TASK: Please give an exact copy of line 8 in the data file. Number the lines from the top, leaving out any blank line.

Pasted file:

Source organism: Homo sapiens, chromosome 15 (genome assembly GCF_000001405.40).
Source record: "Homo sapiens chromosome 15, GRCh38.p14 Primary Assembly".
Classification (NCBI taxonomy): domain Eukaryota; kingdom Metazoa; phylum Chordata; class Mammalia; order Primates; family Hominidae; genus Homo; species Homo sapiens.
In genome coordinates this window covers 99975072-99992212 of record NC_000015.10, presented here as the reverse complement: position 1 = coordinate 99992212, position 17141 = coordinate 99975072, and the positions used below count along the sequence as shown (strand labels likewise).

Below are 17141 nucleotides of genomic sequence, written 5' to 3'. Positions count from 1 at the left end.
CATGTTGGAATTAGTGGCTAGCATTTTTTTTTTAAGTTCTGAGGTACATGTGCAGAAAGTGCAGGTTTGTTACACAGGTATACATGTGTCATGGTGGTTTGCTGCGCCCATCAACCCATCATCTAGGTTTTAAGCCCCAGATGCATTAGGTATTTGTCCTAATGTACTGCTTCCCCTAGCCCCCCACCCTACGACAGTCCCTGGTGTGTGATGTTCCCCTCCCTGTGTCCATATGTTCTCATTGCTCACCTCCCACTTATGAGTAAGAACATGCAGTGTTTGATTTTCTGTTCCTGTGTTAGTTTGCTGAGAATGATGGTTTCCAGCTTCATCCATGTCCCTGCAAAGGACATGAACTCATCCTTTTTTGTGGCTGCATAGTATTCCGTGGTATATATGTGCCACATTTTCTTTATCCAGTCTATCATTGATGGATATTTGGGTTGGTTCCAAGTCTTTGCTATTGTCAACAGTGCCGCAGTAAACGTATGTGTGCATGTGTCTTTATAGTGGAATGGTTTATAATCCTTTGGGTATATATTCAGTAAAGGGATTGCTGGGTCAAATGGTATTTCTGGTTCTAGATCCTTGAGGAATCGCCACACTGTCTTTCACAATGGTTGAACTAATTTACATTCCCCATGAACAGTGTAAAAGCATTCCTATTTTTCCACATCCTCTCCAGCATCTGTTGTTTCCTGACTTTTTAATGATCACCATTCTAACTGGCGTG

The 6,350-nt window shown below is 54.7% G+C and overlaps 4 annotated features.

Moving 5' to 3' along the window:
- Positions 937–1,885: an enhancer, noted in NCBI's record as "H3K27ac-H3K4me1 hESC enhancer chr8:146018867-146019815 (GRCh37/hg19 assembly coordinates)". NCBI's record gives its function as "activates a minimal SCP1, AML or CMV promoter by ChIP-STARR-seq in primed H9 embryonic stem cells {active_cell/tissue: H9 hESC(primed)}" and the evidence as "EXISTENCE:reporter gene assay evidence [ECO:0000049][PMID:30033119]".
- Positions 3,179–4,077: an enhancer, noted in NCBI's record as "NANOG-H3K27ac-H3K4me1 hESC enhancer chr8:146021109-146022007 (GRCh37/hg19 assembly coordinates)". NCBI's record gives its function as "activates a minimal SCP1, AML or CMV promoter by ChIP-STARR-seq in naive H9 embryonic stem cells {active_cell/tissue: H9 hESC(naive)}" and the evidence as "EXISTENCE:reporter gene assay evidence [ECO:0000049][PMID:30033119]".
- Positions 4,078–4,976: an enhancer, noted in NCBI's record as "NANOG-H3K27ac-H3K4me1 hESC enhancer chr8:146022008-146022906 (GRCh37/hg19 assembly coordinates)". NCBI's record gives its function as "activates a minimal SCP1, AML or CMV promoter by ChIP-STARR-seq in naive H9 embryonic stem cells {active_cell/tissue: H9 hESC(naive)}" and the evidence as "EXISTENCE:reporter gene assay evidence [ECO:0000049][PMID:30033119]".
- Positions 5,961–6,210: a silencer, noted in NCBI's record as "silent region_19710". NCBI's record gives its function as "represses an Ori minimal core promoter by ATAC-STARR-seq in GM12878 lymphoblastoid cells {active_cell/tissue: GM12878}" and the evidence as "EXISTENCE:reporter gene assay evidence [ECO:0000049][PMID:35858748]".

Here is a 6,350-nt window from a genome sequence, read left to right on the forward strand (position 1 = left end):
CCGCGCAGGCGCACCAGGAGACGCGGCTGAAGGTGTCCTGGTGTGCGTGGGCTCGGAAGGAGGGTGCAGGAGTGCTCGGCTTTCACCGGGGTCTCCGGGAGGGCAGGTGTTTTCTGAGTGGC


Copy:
Moving 5' to 3' along the window: